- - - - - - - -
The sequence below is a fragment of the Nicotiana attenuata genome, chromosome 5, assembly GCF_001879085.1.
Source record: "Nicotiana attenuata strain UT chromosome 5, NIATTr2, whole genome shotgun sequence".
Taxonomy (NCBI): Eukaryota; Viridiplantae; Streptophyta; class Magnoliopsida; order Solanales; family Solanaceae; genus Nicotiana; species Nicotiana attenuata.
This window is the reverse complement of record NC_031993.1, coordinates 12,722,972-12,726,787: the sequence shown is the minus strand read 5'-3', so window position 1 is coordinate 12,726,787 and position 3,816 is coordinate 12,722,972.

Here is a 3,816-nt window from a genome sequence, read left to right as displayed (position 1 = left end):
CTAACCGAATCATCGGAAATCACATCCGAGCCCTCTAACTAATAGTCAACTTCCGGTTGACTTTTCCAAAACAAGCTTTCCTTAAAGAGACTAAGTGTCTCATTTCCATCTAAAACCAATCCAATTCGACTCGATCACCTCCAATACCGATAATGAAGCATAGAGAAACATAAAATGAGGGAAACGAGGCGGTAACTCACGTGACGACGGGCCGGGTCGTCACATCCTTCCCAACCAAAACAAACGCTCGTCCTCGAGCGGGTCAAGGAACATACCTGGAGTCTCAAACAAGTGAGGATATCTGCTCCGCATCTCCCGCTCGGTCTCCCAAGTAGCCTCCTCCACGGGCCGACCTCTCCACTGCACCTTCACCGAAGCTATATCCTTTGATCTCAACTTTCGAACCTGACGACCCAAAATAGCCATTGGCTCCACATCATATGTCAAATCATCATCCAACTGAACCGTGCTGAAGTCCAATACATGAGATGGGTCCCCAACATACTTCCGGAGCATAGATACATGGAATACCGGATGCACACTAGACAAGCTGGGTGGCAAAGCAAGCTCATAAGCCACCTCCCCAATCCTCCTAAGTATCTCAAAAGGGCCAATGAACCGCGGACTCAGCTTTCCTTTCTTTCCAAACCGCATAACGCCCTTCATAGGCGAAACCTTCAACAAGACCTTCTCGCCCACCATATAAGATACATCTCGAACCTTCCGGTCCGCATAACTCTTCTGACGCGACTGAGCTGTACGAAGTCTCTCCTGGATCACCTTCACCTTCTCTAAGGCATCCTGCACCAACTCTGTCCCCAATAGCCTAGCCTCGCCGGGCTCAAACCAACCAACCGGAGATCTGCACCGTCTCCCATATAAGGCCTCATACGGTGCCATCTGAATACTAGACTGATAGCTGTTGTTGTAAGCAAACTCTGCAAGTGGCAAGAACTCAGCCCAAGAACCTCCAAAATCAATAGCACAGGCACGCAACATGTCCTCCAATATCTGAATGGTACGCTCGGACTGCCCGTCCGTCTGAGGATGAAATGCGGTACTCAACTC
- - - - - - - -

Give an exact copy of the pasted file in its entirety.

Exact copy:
The sequence below is a fragment of the Nicotiana attenuata genome, chromosome 5, assembly GCF_001879085.1.
Source record: "Nicotiana attenuata strain UT chromosome 5, NIATTr2, whole genome shotgun sequence".
Taxonomy (NCBI): Eukaryota; Viridiplantae; Streptophyta; class Magnoliopsida; order Solanales; family Solanaceae; genus Nicotiana; species Nicotiana attenuata.
This window is the reverse complement of record NC_031993.1, coordinates 12,722,972-12,726,787: the sequence shown is the minus strand read 5'-3', so window position 1 is coordinate 12,726,787 and position 3,816 is coordinate 12,722,972.

Here is a 3,816-nt window from a genome sequence, read left to right as displayed (position 1 = left end):
CTAACCGAATCATCGGAAATCACATCCGAGCCCTCTAACTAATAGTCAACTTCCGGTTGACTTTTCCAAAACAAGCTTTCCTTAAAGAGACTAAGTGTCTCATTTCCATCTAAAACCAATCCAATTCGACTCGATCACCTCCAATACCGATAATGAAGCATAGAGAAACATAAAATGAGGGAAACGAGGCGGTAACTCACGTGACGACGGGCCGGGTCGTCACATCCTTCCCAACCAAAACAAACGCTCGTCCTCGAGCGGGTCAAGGAACATACCTGGAGTCTCAAACAAGTGAGGATATCTGCTCCGCATCTCCCGCTCGGTCTCCCAAGTAGCCTCCTCCACGGGCCGACCTCTCCACTGCACCTTCACCGAAGCTATATCCTTTGATCTCAACTTTCGAACCTGACGACCCAAAATAGCCATTGGCTCCACATCATATGTCAAATCATCATCCAACTGAACCGTGCTGAAGTCCAATACATGAGATGGGTCCCCAACATACTTCCGGAGCATAGATACATGGAATACCGGATGCACACTAGACAAGCTGGGTGGCAAAGCAAGCTCATAAGCCACCTCCCCAATCCTCCTAAGTATCTCAAAAGGGCCAATGAACCGCGGACTCAGCTTTCCTTTCTTTCCAAACCGCATAACGCCCTTCATAGGCGAAACCTTCAACAAGACCTTCTCGCCCACCATATAAGATACATCTCGAACCTTCCGGTCCGCATAACTCTTCTGACGCGACTGAGCTGTACGAAGTCTCTCCTGGATCACCTTCACCTTCTCTAAGGCATCCTGCACCAACTCTGTCCCCAATAGCCTAGCCTCGCCGGGCTCAAACCAACCAACCGGAGATCTGCACCGTCTCCCATATAAGGCCTCATACGGTGCCATCTGAATACTAGACTGATAGCTGTTGTTGTAAGCAAACTCTGCAAGTGGCAAGAACTCAGCCCAAGAACCTCCAAAATCAATAGCACAGGCACGCAACATGTCCTCCAATATCTGAATGGTACGCTCGGACTGCCCGTCCGTCTGAGGATGAAATGCGGTACTCAACTC